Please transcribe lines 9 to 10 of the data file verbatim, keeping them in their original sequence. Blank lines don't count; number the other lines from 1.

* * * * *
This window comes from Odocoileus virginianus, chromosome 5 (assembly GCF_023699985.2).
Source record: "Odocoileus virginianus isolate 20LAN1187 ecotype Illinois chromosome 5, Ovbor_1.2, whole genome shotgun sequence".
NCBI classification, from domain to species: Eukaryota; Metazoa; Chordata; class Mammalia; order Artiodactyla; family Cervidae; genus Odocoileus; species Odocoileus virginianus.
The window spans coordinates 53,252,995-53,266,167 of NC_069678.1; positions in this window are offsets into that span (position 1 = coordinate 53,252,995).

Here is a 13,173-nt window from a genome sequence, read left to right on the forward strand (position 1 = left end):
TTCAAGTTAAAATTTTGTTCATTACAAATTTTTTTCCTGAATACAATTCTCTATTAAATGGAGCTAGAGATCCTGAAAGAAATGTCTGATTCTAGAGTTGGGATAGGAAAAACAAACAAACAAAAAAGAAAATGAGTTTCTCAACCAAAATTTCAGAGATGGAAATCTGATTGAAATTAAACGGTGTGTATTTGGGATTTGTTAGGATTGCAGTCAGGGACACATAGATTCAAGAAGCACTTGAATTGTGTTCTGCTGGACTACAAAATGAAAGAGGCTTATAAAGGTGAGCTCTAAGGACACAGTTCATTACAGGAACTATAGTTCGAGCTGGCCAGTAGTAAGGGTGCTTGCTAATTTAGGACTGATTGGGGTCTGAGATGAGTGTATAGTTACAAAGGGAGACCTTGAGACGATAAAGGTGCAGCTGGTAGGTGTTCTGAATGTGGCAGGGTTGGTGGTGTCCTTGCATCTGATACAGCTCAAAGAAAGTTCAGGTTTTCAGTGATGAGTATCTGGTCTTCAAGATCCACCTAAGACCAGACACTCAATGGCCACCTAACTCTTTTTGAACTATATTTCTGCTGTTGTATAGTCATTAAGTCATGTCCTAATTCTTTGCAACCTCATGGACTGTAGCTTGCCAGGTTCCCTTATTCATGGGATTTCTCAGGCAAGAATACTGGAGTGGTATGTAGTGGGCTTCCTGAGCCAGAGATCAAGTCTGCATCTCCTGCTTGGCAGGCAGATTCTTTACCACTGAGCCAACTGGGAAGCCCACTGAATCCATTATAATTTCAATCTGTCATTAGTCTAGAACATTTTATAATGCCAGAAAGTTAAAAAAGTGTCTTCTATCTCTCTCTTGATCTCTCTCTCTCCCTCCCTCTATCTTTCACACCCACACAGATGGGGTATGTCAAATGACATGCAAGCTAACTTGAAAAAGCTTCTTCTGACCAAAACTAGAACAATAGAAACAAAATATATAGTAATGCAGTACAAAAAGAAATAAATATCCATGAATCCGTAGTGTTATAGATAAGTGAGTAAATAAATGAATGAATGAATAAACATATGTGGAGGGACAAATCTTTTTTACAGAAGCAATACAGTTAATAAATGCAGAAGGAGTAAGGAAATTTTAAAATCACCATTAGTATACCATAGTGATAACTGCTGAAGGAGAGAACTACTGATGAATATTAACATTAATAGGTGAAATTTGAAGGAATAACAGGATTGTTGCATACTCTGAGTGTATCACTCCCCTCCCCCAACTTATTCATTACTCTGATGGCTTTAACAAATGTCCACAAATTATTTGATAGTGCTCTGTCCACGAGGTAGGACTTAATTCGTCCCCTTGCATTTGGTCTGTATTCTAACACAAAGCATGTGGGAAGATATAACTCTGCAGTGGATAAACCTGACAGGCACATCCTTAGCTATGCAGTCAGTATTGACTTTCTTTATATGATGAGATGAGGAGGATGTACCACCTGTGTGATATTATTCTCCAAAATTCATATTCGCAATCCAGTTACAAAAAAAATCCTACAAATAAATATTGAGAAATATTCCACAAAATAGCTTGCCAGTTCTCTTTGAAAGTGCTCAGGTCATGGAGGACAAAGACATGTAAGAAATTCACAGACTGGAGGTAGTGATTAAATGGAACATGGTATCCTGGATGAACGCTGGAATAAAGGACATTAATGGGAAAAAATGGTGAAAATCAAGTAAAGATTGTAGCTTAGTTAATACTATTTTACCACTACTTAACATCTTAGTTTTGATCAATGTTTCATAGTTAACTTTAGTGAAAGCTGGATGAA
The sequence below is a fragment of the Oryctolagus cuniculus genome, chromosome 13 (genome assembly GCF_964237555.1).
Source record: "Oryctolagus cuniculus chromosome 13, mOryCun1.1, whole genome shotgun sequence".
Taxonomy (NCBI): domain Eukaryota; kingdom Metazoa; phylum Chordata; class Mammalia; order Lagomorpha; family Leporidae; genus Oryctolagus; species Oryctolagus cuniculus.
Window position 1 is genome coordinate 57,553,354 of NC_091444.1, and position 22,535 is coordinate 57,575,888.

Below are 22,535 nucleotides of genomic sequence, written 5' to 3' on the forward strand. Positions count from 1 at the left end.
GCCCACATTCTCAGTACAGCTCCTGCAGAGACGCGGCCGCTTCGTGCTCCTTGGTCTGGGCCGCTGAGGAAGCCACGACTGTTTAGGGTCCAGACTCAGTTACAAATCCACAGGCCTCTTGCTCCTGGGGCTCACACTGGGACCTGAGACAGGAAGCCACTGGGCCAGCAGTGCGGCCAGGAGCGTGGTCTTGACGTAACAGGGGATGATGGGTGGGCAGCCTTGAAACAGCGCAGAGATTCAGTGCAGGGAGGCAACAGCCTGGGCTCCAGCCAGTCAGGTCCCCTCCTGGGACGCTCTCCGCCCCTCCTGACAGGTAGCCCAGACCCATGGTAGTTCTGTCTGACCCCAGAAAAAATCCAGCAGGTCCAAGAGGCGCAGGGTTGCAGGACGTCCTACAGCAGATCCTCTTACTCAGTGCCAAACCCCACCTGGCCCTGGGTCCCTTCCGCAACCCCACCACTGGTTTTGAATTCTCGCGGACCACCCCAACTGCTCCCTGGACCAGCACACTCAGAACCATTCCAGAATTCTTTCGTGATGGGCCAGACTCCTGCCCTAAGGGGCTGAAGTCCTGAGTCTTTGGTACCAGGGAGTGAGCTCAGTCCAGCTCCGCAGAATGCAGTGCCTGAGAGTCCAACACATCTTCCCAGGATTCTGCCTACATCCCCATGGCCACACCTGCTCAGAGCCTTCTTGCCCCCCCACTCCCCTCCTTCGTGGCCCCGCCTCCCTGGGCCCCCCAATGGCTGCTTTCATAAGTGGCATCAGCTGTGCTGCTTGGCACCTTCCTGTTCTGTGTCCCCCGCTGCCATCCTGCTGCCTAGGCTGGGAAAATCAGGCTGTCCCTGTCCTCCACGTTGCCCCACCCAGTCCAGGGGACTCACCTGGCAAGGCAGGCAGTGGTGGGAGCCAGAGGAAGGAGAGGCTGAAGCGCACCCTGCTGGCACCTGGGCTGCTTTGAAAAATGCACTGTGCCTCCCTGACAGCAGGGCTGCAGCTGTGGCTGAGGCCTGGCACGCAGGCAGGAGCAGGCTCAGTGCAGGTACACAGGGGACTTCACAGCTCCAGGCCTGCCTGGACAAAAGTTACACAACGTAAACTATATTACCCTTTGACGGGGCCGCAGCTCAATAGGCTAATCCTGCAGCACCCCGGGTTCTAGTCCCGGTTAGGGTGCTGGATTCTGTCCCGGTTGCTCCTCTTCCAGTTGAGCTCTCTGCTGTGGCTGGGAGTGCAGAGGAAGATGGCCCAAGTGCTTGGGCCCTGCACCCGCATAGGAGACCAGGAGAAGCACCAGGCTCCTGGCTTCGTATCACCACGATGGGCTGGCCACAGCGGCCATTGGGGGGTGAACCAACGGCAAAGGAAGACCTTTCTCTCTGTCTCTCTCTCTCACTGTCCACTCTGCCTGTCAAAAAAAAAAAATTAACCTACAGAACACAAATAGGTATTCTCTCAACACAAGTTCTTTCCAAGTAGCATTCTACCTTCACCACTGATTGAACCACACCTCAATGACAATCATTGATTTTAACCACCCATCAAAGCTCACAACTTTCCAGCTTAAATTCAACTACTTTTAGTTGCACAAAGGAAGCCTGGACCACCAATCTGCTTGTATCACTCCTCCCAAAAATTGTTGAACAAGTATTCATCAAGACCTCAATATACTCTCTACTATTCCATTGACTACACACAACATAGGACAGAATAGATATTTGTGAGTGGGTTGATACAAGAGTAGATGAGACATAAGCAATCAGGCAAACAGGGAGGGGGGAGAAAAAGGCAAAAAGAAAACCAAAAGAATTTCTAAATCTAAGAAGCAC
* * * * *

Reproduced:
Taxonomy (NCBI): domain Eukaryota; kingdom Metazoa; phylum Chordata; class Mammalia; order Lagomorpha; family Leporidae; genus Oryctolagus; species Oryctolagus cuniculus.
Window position 1 is genome coordinate 57,553,354 of NC_091444.1, and position 22,535 is coordinate 57,575,888.